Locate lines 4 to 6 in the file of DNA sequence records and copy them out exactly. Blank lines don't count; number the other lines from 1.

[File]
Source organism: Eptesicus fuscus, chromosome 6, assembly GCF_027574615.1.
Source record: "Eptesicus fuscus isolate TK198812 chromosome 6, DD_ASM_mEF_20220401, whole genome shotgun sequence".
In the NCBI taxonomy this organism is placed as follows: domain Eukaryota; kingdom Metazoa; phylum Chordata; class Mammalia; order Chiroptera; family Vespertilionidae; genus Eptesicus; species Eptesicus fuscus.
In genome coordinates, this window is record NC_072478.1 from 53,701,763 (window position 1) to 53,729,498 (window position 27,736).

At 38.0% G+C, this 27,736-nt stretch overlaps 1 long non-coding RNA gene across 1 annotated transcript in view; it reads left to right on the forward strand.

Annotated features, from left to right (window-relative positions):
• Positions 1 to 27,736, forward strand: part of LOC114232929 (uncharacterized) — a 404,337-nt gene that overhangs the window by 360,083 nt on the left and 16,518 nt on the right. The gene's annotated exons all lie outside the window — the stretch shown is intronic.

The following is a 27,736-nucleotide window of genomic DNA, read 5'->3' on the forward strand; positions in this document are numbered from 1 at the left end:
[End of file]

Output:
In genome coordinates, this window is record NC_072478.1 from 53,701,763 (window position 1) to 53,729,498 (window position 27,736).

At 38.0% G+C, this 27,736-nt stretch overlaps 1 long non-coding RNA gene across 1 annotated transcript in view; it reads left to right on the forward strand.

Annotated features, from left to right (window-relative positions):